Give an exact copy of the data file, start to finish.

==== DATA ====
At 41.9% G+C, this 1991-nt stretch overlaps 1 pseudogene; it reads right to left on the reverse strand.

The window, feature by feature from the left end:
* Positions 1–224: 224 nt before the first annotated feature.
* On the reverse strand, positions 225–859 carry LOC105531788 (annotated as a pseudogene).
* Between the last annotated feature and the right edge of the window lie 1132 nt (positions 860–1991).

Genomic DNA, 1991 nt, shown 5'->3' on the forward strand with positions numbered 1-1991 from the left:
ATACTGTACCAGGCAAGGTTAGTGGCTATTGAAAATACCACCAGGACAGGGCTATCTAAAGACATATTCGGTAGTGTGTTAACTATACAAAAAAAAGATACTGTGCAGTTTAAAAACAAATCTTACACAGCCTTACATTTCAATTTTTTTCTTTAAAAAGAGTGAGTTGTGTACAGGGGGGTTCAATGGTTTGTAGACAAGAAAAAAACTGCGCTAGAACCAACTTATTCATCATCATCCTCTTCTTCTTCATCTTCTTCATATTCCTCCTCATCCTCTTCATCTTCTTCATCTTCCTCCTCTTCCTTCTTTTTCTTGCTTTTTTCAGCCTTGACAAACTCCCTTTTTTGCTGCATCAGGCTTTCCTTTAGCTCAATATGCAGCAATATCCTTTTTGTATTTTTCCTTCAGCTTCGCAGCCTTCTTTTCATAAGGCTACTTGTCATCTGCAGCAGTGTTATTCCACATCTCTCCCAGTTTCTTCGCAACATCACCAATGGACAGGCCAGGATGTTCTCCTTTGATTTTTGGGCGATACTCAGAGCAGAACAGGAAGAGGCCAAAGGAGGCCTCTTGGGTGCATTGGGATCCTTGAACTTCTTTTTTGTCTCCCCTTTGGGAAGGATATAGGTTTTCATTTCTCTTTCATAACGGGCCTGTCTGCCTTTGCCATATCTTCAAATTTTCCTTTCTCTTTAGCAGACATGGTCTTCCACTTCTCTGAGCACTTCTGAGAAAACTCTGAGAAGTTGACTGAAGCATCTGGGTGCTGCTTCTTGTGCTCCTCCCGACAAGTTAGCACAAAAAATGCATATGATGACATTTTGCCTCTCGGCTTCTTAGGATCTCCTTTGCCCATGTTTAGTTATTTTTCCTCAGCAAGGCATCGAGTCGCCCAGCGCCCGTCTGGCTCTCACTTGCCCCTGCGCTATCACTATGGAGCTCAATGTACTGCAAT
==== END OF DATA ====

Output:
At 41.9% G+C, this 1991-nt stretch overlaps 1 pseudogene; it reads right to left on the reverse strand.

The window, feature by feature from the left end:
* Positions 1–224: 224 nt before the first annotated feature.
* On the reverse strand, positions 225–859 carry LOC105531788 (annotated as a pseudogene).
* Between the last annotated feature and the right edge of the window lie 1132 nt (positions 860–1991).

Genomic DNA, 1991 nt, shown 5'->3' on the forward strand with positions numbered 1-1991 from the left:
ATACTGTACCAGGCAAGGTTAGTGGCTATTGAAAATACCACCAGGACAGGGCTATCTAAAGACATATTCGGTAGTGTGTTAACTATACAAAAAAAAGATACTGTGCAGTTTAAAAACAAATCTTACACAGCCTTACATTTCAATTTTTTTCTTTAAAAAGAGTGAGTTGTGTACAGGGGGGTTCAATGGTTTGTAGACAAGAAAAAAACTGCGCTAGAACCAACTTATTCATCATCATCCTCTTCTTCTTCATCTTCTTCATATTCCTCCTCATCCTCTTCATCTTCTTCATCTTCCTCCTCTTCCTTCTTTTTCTTGCTTTTTTCAGCCTTGACAAACTCCCTTTTTTGCTGCATCAGGCTTTCCTTTAGCTCAATATGCAGCAATATCCTTTTTGTATTTTTCCTTCAGCTTCGCAGCCTTCTTTTCATAAGGCTACTTGTCATCTGCAGCAGTGTTATTCCACATCTCTCCCAGTTTCTTCGCAACATCACCAATGGACAGGCCAGGATGTTCTCCTTTGATTTTTGGGCGATACTCAGAGCAGAACAGGAAGAGGCCAAAGGAGGCCTCTTGGGTGCATTGGGATCCTTGAACTTCTTTTTTGTCTCCCCTTTGGGAAGGATATAGGTTTTCATTTCTCTTTCATAACGGGCCTGTCTGCCTTTGCCATATCTTCAAATTTTCCTTTCTCTTTAGCAGACATGGTCTTCCACTTCTCTGAGCACTTCTGAGAAAACTCTGAGAAGTTGACTGAAGCATCTGGGTGCTGCTTCTTGTGCTCCTCCCGACAAGTTAGCACAAAAAATGCATATGATGACATTTTGCCTCTCGGCTTCTTAGGATCTCCTTTGCCCATGTTTAGTTATTTTTCCTCAGCAAGGCATCGAGTCGCCCAGCGCCCGTCTGGCTCTCACTTGCCCCTGCGCTATCACTATGGAGCTCAATGTACTGCAAT